Consumer insolvencies rose 22.5% compared with a year earlier. This is the largest percentage in 13 years. Small business insolvencies are on the rise. One in six businesses are considering closing their doors. This is very dear to me, since I come from a small business family.
     The average credit card balance held by Canadians was at a record high of $2,121 at the end of September. The Royal Bank of Canada estimates that households will soon have to allocate 15% of their income to debt servicing alone. Nine in 10 Canadians are now tightening their household budgets, yet the Deputy Prime Minister is telling us not to worry, that Moody's gave us a AAA credit rating. Quite frankly, that will not put food on the table. The government just does not get it.
    Mortgage interest rate costs rose by 11.4% on a year-over-year basis, the largest increase since February 1991. For those whose mortgages are up for renewal this year, they will pay $7,000 more compared to five years ago. Also, the average rent is now $2,000 a month. The average rent for a one bedroom in Toronto was $2,474 in September. In 2015, seven years ago, it was $1,100. In Vancouver, it is $2,300. In 2015, it was $1,079. Toronto has the worst housing bubble in the world and Vancouver is the sixth worst, according to UBS. However, the government is telling us not to worry, here is $500, when people need $2,474 for one month rent alone in Toronto. It just does not get it.


    There has been a 32% increase in violent crime since 2015, which is 124,000 more violent crimes last year than in 2015. There were 778 homicides in Canada last year and 611 in 2015, a 29% increase. There has been a 92% increase in gang-related homicides since 2015 and a 61% increase in reported sexual assaults since 2015. Police-reported hate crimes have increased 72% over the last two years, yet the government pushes through Bill C-5, making it easier for offenders to stay home and play video games. The government just does not get it.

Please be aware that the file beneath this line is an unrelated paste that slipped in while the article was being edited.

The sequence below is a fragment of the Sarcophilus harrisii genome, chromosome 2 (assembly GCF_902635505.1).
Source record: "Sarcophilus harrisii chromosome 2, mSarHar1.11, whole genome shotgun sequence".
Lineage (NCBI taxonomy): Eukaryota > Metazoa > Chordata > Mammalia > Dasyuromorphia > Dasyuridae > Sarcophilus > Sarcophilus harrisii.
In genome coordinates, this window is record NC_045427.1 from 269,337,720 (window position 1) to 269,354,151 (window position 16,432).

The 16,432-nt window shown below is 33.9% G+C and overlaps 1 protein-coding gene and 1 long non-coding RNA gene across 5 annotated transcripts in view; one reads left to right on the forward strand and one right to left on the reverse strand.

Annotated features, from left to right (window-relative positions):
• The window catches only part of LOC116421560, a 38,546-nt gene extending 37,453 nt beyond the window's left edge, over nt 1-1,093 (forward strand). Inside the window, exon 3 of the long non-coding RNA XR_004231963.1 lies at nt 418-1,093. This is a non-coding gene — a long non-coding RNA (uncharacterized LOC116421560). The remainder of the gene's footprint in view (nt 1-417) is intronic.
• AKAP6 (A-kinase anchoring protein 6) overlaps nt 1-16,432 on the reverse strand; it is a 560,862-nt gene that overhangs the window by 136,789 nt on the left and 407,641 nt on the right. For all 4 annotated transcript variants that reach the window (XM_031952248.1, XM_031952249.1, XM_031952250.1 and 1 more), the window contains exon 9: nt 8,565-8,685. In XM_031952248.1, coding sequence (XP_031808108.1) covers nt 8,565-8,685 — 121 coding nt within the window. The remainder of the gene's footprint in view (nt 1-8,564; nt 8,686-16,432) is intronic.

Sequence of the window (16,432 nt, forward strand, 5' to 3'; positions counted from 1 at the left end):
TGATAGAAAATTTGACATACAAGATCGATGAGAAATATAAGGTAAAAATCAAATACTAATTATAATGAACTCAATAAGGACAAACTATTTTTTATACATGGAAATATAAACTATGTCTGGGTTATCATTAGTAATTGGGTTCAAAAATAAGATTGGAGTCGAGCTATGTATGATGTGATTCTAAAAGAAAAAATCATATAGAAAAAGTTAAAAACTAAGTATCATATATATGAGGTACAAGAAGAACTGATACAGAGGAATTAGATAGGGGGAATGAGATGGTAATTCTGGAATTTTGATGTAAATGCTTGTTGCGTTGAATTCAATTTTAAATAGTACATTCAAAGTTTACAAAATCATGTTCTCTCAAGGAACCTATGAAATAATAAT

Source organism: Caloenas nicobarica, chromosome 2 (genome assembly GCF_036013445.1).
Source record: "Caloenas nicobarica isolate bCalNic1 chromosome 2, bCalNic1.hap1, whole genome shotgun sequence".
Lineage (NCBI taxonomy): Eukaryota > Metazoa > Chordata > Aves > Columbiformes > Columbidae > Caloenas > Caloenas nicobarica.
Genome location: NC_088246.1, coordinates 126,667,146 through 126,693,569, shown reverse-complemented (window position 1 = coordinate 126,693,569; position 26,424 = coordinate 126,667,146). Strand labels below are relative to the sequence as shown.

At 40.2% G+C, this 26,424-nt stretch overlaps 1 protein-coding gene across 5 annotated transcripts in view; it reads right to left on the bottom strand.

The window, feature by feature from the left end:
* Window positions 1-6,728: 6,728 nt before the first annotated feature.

About 31,000 Canadians lost their lives to overdose between 2016 and 2022. There were 7,169 deaths from opioid overdose in Canada in 2021. Twenty-one people a day are dying from overdose, and before the pandemic it was 11. More than six million Canadians do not have access to a family doctor and, as brought to light by the member for Fort McMurray—Cold Lake, there has been a shortage of children's Tylenol and Advil. No other country anywhere in the globe is experiencing such shortages. However, people should not to worry, because if their child is sick, there is day care for $10 a day. The government just does not get it.